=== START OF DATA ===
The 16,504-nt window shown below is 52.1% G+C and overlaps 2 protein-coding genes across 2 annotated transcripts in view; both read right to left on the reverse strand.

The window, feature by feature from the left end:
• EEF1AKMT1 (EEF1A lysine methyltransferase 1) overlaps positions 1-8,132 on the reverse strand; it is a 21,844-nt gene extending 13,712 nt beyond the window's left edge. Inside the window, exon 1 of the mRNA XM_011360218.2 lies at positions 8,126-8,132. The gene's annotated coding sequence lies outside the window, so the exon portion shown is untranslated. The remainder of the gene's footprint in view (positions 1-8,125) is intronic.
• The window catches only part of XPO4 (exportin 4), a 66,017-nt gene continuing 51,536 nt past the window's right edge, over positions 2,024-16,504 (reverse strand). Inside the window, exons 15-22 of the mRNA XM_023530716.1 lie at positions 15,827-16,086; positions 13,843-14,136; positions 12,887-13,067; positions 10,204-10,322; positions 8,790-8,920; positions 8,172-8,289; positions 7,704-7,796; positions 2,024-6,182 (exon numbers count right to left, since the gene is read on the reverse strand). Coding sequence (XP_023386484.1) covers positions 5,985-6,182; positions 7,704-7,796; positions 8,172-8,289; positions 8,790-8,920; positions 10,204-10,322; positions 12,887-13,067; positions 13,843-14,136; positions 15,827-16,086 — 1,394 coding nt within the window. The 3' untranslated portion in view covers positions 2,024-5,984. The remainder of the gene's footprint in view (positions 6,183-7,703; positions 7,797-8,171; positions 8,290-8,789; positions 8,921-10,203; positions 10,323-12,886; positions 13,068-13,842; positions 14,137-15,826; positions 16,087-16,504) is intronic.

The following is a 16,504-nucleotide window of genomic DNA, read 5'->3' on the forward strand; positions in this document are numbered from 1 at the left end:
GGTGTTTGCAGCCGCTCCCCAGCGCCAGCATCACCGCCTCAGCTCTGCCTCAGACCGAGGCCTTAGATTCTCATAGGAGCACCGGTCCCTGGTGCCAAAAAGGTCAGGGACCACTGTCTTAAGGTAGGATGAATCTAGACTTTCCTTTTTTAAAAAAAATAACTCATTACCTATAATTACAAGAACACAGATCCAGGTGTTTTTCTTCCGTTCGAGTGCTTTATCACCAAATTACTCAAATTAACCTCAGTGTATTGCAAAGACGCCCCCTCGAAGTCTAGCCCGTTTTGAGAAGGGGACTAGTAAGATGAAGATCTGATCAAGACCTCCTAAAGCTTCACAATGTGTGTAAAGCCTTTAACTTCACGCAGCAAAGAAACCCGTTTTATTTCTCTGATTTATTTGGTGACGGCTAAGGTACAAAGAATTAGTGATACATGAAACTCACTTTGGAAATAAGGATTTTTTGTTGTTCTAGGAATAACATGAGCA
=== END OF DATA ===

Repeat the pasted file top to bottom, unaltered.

The 16,504-nt window shown below is 52.1% G+C and overlaps 2 protein-coding genes across 2 annotated transcripts in view; both read right to left on the reverse strand.

The window, feature by feature from the left end:
• EEF1AKMT1 (EEF1A lysine methyltransferase 1) overlaps positions 1-8,132 on the reverse strand; it is a 21,844-nt gene extending 13,712 nt beyond the window's left edge. Inside the window, exon 1 of the mRNA XM_011360218.2 lies at positions 8,126-8,132. The gene's annotated coding sequence lies outside the window, so the exon portion shown is untranslated. The remainder of the gene's footprint in view (positions 1-8,125) is intronic.
• The window catches only part of XPO4 (exportin 4), a 66,017-nt gene continuing 51,536 nt past the window's right edge, over positions 2,024-16,504 (reverse strand). Inside the window, exons 15-22 of the mRNA XM_023530716.1 lie at positions 15,827-16,086; positions 13,843-14,136; positions 12,887-13,067; positions 10,204-10,322; positions 8,790-8,920; positions 8,172-8,289; positions 7,704-7,796; positions 2,024-6,182 (exon numbers count right to left, since the gene is read on the reverse strand). Coding sequence (XP_023386484.1) covers positions 5,985-6,182; positions 7,704-7,796; positions 8,172-8,289; positions 8,790-8,920; positions 10,204-10,322; positions 12,887-13,067; positions 13,843-14,136; positions 15,827-16,086 — 1,394 coding nt within the window. The 3' untranslated portion in view covers positions 2,024-5,984. The remainder of the gene's footprint in view (positions 6,183-7,703; positions 7,797-8,171; positions 8,290-8,789; positions 8,921-10,203; positions 10,323-12,886; positions 13,068-13,842; positions 14,137-15,826; positions 16,087-16,504) is intronic.

The following is a 16,504-nucleotide window of genomic DNA, read 5'->3' on the forward strand; positions in this document are numbered from 1 at the left end:
GGTGTTTGCAGCCGCTCCCCAGCGCCAGCATCACCGCCTCAGCTCTGCCTCAGACCGAGGCCTTAGATTCTCATAGGAGCACCGGTCCCTGGTGCCAAAAAGGTCAGGGACCACTGTCTTAAGGTAGGATGAATCTAGACTTTCCTTTTTTAAAAAAAATAACTCATTACCTATAATTACAAGAACACAGATCCAGGTGTTTTTCTTCCGTTCGAGTGCTTTATCACCAAATTACTCAAATTAACCTCAGTGTATTGCAAAGACGCCCCCTCGAAGTCTAGCCCGTTTTGAGAAGGGGACTAGTAAGATGAAGATCTGATCAAGACCTCCTAAAGCTTCACAATGTGTGTAAAGCCTTTAACTTCACGCAGCAAAGAAACCCGTTTTATTTCTCTGATTTATTTGGTGACGGCTAAGGTACAAAGAATTAGTGATACATGAAACTCACTTTGGAAATAAGGATTTTTTGTTGTTCTAGGAATAACATGAGCA